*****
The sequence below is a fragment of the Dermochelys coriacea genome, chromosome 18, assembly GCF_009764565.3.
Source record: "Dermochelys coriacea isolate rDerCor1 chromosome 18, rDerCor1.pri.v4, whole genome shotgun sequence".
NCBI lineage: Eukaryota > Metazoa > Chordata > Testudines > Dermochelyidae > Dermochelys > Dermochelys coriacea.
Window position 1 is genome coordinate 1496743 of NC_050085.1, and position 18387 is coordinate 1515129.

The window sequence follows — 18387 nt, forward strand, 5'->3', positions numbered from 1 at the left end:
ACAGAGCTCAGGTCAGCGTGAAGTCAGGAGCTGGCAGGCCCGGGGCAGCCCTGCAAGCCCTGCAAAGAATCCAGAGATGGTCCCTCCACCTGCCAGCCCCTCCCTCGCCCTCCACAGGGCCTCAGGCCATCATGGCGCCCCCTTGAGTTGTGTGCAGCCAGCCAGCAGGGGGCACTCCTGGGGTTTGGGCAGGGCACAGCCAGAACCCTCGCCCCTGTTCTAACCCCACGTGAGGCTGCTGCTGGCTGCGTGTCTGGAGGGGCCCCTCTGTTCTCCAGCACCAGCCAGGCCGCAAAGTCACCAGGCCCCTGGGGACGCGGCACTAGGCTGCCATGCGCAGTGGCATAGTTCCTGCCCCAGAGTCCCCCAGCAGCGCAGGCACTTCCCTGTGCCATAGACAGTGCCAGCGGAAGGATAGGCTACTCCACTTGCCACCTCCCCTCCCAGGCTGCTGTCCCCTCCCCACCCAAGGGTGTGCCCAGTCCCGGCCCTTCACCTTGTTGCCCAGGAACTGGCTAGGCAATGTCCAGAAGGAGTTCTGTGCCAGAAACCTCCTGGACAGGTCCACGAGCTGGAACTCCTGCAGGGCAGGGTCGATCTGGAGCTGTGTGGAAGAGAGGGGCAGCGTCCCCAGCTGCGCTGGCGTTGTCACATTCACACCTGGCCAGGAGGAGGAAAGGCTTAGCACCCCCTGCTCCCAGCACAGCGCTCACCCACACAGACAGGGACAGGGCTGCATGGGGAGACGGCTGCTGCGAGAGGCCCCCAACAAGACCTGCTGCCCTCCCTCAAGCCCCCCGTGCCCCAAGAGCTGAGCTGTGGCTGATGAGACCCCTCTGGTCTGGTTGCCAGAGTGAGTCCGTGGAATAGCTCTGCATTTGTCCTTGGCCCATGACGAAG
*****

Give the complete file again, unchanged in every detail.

The sequence below is a fragment of the Dermochelys coriacea genome, chromosome 18, assembly GCF_009764565.3.
Source record: "Dermochelys coriacea isolate rDerCor1 chromosome 18, rDerCor1.pri.v4, whole genome shotgun sequence".
NCBI lineage: Eukaryota > Metazoa > Chordata > Testudines > Dermochelyidae > Dermochelys > Dermochelys coriacea.
Window position 1 is genome coordinate 1496743 of NC_050085.1, and position 18387 is coordinate 1515129.

The window sequence follows — 18387 nt, forward strand, 5'->3', positions numbered from 1 at the left end:
ACAGAGCTCAGGTCAGCGTGAAGTCAGGAGCTGGCAGGCCCGGGGCAGCCCTGCAAGCCCTGCAAAGAATCCAGAGATGGTCCCTCCACCTGCCAGCCCCTCCCTCGCCCTCCACAGGGCCTCAGGCCATCATGGCGCCCCCTTGAGTTGTGTGCAGCCAGCCAGCAGGGGGCACTCCTGGGGTTTGGGCAGGGCACAGCCAGAACCCTCGCCCCTGTTCTAACCCCACGTGAGGCTGCTGCTGGCTGCGTGTCTGGAGGGGCCCCTCTGTTCTCCAGCACCAGCCAGGCCGCAAAGTCACCAGGCCCCTGGGGACGCGGCACTAGGCTGCCATGCGCAGTGGCATAGTTCCTGCCCCAGAGTCCCCCAGCAGCGCAGGCACTTCCCTGTGCCATAGACAGTGCCAGCGGAAGGATAGGCTACTCCACTTGCCACCTCCCCTCCCAGGCTGCTGTCCCCTCCCCACCCAAGGGTGTGCCCAGTCCCGGCCCTTCACCTTGTTGCCCAGGAACTGGCTAGGCAATGTCCAGAAGGAGTTCTGTGCCAGAAACCTCCTGGACAGGTCCACGAGCTGGAACTCCTGCAGGGCAGGGTCGATCTGGAGCTGTGTGGAAGAGAGGGGCAGCGTCCCCAGCTGCGCTGGCGTTGTCACATTCACACCTGGCCAGGAGGAGGAAAGGCTTAGCACCCCCTGCTCCCAGCACAGCGCTCACCCACACAGACAGGGACAGGGCTGCATGGGGAGACGGCTGCTGCGAGAGGCCCCCAACAAGACCTGCTGCCCTCCCTCAAGCCCCCCGTGCCCCAAGAGCTGAGCTGTGGCTGATGAGACCCCTCTGGTCTGGTTGCCAGAGTGAGTCCGTGGAATAGCTCTGCATTTGTCCTTGGCCCATGACGAAG